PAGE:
System-Centric Security Research Actions
We provide a discussion on relevant research actions that need to be taken to mitigate the threats, gaps, and challenges previously identified and reported in Appendix A.3 of document D4.3.
- RA3.1 – SDN. The advent of SDN that enables centralized control of network applications and devices increased the efficiency of cloud services. It enabled cloud services to deploy cross-storage spanning across many different locations around the globe, thus making storage management way more efficient and less complex. Examples of cross-storage include including multi-clouds, hybrid clouds, meta-clouds, and clouds federations . World renown companies, such as Microsoft and IBM are working on the development of cross-storages, and particularly cross-cloud. Such solutions provide very high-security standards and enable administrators to manage the entire network from a single control panel. On top of that, this technology can aid in filtering out malicious traffic and in the case of an emergency establish new virtual machines with minimal costs .
Threats: T3.1.2 – Inadequate design and planning or incorrect adaptation, T3.3.1 – Configuration poisoning, T3.4.3 – Malicious code/software/activity, T3.4.4 – Generation and use of rogue certificates, T3.4.6 – Failures of business process, T3.4.7 – Code execution and injection (unsecured APIs), T3.5.1 – Violation of laws or regulations, T3.6.2 – Malicious insider, T3.6.5 – Cloud sprawl – COVID19
Gaps: G3.2 – Gaps on data control, G3.3 – Gaps on multi-tenancy, isolation and resource management, G3.8 – Lack of visibility/control, G3.12 – Gaps on insider threat, G3.14 – Gaps on abuse and nefarious use of cloud services, G3.21 – Gaps on endpoint controls, G3.23 – Gaps on remote network controls
- RA3.2 – ML/AI-based solutions. There have already been efforts of integrating ML and AI capabilities within clouds, such as Google’s AlphaGo, Apple Siri, and Microsoft’s Cortana. In the future, ML and DL techniques could revolutionize the ways of storing big data in the cloud in the terms of computational costs and required hardware space. AI and ML solutions also have a huge potential in reinforcing the security and reliability of cloud solutions. Moreover, these technologies could prevent data loss by detecting data breaches in cloud storages .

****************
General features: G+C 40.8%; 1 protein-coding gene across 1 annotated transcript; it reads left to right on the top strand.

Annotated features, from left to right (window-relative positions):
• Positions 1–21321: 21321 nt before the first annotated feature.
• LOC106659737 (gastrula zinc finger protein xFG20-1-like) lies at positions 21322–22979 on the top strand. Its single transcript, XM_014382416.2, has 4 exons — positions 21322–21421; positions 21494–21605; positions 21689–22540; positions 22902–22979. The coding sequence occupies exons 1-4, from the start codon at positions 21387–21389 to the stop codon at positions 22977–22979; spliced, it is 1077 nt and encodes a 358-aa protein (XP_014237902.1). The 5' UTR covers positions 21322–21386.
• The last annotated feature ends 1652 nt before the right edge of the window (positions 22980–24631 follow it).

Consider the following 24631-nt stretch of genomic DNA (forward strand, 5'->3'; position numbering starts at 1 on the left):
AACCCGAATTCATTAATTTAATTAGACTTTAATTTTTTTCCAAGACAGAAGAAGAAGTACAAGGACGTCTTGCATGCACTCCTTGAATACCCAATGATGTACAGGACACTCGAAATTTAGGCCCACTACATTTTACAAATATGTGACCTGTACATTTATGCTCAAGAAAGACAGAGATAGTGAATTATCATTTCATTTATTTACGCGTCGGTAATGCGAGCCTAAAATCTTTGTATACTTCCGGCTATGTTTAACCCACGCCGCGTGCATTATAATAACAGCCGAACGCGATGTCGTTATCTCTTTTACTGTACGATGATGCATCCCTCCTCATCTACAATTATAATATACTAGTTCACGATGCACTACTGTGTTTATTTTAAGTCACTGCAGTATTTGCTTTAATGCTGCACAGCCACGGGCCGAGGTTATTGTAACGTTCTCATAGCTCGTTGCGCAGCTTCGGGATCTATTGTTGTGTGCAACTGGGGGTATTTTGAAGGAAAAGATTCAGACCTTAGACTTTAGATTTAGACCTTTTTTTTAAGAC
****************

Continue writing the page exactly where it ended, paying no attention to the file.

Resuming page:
Threats: T3.1.2 – Inadequate design and planning or incorrect adaptation, T3.2.1 – Interception of information, T3.2.2 – Unauthorized acquisition of information (data breach), T3.3.1 – Configuration poisoning, T3.3.2 – Business process poisoning, T3.4.3 – Malicious code/software/activity, T3.4.6 – Failures of business process, T3.4.7 – Code execution and injection (unsecured APIs), T3.5.1 – Violation of laws or regulations, T3.4.8 – Phishing – COVID19, T3.6.5 – Cloud sprawl – COVID19
Gaps: G3.6 – Gaps on forensics, G3.8 – Lack of visibility/control, G3.12 – Gaps on insider threat, G3.15 – Gaps on insecure interfaces and APIs
- RA3.3 – Data encryption. Despite the continuous development of cloud environments and the emergence of new technologies come, the open nature of the cloud comes with risks. The introduction and deployment of new cloud-related technologies only exacerbate this risk by introducing even more security holes. Encryption arises as one of the most appropriate solutions for these Gaps: However, currently available encryption technologies, as well intrusion detection systems are not sufficiently efficient in protecting large-scale systems such as clouds. Hence, there is a need to conduct further research in improving existing and developing new intrusion detection solutions and encryption techniques. Some of the potential solutions to these problems include real-time encryption technology , real-time defensive systems, and lightweight cryptographic solutions such as AES .